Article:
Many of us struggle with shyness, but approximately 2 percent of the population suffer from avoidant personality disorder. Extreme shyness and fear of rejection make it difficult for them to interact socially and professionally.
Personality disorders are long-lived patterns of behavior that cause problems with work and relationships. Avoidant personality disorder is a psychiatric condition characterized by a lifelong pattern of extreme social inhibition, feelings of inadequacy, and sensitivity to rejection. People with avoidant personality disorder may avoid work activities or decline job offers because of fears of criticism or disappointment from others. They may be inhibited in social situations as a result of low self-esteem and feelings of inadequacy. Additionally, they may be preoccupied with their own shortcomings and form relationships with others only if they think they will not be rejected. Loss and rejection are so painful to these individuals that they will choose loneliness rather than risk trying to connect with others. About 2 percent of the population, equally divided between the sexes, have this disorder.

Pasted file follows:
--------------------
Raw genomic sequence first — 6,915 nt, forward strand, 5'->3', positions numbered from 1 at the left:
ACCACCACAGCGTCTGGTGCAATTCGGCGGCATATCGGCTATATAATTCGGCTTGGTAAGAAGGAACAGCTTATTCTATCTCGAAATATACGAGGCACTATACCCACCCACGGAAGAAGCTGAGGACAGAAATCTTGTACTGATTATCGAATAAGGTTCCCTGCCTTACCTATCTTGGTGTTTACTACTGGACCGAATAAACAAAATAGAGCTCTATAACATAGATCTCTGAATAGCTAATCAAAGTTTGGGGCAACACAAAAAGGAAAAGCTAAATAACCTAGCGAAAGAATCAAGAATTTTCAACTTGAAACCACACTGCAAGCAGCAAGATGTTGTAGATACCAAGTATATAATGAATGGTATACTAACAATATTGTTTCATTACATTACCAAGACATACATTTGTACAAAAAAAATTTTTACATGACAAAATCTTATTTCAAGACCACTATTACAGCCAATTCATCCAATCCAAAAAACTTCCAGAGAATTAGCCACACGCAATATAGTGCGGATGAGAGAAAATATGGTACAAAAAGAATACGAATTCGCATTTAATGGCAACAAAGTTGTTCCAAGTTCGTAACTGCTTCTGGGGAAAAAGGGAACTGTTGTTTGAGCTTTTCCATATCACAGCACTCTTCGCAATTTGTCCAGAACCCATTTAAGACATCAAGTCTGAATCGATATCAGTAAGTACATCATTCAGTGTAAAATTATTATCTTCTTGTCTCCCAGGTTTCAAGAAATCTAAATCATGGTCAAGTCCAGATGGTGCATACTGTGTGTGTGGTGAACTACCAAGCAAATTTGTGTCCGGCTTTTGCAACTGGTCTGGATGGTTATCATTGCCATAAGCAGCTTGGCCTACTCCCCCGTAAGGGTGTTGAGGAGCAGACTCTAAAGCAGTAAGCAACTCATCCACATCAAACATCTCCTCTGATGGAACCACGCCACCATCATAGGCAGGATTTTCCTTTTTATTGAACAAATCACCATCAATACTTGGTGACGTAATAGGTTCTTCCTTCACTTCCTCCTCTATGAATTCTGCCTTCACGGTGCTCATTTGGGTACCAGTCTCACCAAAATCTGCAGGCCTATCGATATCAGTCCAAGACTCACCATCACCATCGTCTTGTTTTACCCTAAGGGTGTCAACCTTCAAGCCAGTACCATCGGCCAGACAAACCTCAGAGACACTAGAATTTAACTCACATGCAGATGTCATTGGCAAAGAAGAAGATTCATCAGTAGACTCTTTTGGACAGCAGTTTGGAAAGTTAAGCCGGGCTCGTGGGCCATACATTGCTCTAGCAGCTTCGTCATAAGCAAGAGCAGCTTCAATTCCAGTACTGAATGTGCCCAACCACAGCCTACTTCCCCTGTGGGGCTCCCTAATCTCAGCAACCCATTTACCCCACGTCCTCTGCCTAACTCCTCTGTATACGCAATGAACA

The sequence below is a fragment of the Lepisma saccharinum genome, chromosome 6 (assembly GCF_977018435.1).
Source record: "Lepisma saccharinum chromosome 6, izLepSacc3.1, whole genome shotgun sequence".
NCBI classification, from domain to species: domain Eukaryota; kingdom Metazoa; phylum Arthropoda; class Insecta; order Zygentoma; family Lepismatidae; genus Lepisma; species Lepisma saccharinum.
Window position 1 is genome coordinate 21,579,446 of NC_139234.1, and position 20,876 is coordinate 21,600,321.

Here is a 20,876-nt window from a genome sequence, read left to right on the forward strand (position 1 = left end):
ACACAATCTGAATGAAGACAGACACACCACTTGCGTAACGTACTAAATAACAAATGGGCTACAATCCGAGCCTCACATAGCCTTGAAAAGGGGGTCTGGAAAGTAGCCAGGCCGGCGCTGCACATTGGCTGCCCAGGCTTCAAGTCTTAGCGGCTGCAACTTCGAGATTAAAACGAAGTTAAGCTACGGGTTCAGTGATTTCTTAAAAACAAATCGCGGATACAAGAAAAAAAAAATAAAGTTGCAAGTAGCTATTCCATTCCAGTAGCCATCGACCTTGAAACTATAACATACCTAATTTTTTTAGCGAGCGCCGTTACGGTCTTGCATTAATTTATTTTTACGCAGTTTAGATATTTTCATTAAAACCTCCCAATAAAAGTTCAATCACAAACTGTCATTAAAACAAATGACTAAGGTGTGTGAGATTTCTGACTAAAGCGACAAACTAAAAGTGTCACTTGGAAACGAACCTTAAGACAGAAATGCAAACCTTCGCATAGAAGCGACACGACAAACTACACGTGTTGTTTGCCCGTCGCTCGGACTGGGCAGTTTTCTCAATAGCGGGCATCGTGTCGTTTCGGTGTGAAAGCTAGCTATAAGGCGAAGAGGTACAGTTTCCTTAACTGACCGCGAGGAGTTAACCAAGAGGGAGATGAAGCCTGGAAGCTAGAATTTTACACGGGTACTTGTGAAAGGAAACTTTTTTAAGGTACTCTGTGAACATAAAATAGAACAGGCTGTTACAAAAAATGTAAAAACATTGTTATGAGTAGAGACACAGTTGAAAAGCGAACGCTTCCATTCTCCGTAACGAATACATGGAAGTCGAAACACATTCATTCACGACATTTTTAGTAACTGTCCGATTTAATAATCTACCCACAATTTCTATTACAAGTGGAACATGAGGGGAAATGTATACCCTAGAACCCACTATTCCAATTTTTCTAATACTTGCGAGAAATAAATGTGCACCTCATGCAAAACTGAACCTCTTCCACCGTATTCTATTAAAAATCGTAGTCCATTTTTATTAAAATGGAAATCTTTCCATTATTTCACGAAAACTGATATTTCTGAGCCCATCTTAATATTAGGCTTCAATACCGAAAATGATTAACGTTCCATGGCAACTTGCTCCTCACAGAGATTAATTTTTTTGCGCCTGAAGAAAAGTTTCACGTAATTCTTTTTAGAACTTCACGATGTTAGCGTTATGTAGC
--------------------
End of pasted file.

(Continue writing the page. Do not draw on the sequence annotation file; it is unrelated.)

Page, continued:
Some common signs of avoidant personality disorder include:
The cause of avoidant personality disorder is unknown. Genetics or environmental factors, such as rejection by a parent or peers, may play a role in the development of the condition.
The avoidant behavior typically starts in infancy or early childhood with shyness, isolation, and avoidance of strangers or new places. Most people who are shy in their early years tend to grow out of this behavior, but those who develop avoidant personality disorder become increasingly timid as they enter adolescence and adulthood.
Antidepressant medications can often reduce sensitivity to rejection. Psychotherapy, particularly cognitive/behavioral approaches, may be helpful. A combination of medication and talk therapy may be more effective than either treatment alone.
People with this disorder may have some ability to relate to others, and this can be improved with treatment. Without treatment, those with avoidant personality disorder may become resigned to a life of near or total isolation. They may go on to develop a second psychiatric disorder such as substance abuse or a mood disorder such as depression. It is important to get help from a health-care provider or a psychiatrist if shyness or fear of rejection overwhelm one's ability to function in life and form relationships.
Last reviewed 03/16/2017